And now I’m going to go read the original again. Enjoy your Friday, everybody.
To some extent I wonder if that isn’t just the style of the times. When Piper was writing, nobody thought anything of having characters whose sole purpose was expository; “Hi, I’m Ensign Seven, my job is to point to the fuel gauge and yell that it’s low, and then you’ll never see me again”. These days that story would be done by a computer.
Which makes me wonder whether that’s an unconcious way that modern technology is changing the way we think about the future. It used to be that space rockets were navy ships, with dozens or hundreds of people whose jobs were very simple mechanical stuff (the old “designed by geniuses to be run by idiots” thing.) Now that we’re all used to what computers can do, of *course* computers do all that stuff. No need for the Third Assistant Engine Knob Turner anymore; an automatic system takes care of that.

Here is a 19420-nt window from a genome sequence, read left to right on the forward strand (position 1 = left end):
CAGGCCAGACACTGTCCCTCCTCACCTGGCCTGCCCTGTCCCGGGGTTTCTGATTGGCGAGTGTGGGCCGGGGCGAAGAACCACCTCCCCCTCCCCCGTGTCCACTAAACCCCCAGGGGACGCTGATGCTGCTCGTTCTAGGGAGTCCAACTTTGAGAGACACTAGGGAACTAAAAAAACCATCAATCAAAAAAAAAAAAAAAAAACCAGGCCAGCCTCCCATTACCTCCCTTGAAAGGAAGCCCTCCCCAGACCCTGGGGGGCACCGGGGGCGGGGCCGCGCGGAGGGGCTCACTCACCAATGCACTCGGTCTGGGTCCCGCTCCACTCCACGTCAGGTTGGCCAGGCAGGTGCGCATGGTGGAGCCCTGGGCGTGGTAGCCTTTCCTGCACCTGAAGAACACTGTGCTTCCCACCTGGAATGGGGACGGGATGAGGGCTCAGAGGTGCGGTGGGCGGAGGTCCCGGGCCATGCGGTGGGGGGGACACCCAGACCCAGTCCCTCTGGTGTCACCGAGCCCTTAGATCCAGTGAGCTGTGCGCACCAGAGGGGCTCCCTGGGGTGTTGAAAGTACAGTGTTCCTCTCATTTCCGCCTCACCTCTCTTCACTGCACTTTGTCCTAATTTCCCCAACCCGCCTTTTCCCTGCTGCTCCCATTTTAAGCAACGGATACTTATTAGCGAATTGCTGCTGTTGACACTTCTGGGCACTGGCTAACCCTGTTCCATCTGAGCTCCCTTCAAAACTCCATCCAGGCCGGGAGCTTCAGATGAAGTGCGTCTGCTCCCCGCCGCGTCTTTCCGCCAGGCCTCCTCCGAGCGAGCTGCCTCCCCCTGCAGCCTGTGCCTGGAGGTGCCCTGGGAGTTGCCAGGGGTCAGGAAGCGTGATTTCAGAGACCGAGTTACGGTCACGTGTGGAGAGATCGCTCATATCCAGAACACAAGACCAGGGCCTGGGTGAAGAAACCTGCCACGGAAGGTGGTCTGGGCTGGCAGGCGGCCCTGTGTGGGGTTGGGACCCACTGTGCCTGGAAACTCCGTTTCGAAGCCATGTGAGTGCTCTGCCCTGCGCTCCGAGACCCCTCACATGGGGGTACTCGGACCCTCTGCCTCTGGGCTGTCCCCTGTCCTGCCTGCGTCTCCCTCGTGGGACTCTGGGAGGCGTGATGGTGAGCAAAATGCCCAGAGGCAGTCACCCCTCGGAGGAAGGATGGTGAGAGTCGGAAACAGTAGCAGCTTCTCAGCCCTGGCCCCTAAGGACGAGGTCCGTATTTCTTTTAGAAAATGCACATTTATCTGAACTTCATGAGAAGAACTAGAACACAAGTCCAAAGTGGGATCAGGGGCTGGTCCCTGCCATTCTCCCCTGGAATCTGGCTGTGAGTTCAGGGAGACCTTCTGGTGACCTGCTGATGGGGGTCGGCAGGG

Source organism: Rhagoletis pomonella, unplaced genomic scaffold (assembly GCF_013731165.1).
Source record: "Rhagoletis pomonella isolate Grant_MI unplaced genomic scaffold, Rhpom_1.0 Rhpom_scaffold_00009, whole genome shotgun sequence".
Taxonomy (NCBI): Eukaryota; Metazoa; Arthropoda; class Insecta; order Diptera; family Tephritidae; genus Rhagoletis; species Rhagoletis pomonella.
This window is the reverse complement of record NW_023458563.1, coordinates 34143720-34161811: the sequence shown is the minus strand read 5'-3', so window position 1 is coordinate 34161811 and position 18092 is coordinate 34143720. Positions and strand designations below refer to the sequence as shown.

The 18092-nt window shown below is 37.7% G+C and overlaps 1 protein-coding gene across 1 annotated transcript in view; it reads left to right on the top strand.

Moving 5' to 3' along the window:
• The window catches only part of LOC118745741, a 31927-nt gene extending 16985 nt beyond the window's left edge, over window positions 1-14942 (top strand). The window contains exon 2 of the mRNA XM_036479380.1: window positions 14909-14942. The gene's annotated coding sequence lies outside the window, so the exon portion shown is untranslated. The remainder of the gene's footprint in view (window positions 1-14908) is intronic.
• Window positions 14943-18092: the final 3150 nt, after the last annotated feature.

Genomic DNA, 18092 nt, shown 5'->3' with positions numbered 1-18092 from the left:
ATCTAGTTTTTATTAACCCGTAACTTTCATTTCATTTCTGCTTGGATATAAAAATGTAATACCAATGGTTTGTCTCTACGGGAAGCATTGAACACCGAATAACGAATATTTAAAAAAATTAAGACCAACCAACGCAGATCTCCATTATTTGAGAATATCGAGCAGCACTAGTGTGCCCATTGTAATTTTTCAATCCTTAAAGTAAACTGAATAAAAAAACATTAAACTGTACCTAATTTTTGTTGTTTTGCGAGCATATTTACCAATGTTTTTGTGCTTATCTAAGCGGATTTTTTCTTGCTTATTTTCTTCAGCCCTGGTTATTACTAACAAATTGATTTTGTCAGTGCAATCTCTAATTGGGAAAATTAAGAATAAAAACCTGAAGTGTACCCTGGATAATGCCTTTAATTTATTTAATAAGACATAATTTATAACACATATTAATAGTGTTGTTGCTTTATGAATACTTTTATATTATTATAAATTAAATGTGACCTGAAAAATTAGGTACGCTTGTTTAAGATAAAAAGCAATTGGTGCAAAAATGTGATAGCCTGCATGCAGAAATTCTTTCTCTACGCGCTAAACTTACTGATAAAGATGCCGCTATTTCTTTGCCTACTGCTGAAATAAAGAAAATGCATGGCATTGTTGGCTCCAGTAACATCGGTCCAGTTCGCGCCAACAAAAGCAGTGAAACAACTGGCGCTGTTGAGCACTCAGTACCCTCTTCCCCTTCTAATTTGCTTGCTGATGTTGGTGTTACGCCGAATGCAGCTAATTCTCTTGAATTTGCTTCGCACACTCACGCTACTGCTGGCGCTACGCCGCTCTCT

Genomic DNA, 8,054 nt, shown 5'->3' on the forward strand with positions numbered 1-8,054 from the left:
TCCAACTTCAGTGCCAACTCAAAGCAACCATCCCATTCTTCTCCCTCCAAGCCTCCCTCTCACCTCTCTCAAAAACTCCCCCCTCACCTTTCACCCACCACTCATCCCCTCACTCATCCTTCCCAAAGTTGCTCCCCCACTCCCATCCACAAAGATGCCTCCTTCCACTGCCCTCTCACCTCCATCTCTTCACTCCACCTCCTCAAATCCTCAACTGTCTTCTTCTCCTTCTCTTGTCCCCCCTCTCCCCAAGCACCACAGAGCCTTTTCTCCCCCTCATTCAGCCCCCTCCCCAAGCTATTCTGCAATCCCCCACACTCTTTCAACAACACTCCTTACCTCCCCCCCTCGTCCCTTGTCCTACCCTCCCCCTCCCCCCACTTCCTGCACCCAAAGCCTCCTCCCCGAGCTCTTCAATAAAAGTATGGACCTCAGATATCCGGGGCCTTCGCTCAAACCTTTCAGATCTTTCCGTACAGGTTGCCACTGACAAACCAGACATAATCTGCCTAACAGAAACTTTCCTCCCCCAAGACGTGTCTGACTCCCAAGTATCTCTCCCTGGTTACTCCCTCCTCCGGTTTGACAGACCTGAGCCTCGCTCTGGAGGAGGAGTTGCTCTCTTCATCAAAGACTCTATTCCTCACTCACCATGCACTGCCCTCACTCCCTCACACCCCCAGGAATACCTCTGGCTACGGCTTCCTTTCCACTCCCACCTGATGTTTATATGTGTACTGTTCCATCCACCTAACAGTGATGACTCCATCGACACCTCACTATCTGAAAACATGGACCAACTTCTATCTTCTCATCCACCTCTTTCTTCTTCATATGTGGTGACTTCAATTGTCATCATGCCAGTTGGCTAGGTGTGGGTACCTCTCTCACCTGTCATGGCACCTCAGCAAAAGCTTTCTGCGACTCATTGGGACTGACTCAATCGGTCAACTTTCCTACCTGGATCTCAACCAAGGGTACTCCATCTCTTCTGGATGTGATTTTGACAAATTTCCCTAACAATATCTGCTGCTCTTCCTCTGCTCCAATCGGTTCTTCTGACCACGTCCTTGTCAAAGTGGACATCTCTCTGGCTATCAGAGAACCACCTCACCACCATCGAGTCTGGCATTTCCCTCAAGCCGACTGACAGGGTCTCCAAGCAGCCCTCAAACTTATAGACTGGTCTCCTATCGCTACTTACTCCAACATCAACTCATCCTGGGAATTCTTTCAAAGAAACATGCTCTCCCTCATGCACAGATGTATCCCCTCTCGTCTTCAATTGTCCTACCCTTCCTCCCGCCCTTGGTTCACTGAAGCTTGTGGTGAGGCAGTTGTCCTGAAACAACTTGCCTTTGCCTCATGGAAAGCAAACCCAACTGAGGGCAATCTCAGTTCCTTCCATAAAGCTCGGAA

That’s an interesting point, Duck. It’s certainly the case that Space Opera isn’t quite the genre-dominating style any more.
The Fuzzy books aren’t S.O., really, but it doesn’t invalidate the observation. It does seem somewhat more common now for authors to focus less on a Cast of Characters (unless they’re writing a sweeping epic, in which case we usually learn tons about all of them), and more on a single protagonist… or at least a small number of protagonists.
And it’s telling that modern space opera is quite different in style. Consider Mass Effect where the ship’s crew is seen as pretty small, and a significant fraction of them are marines, not there to operate the ship at all. Or The Culture, where the ship are their own crew and a protracted battle might take more than one millisecond.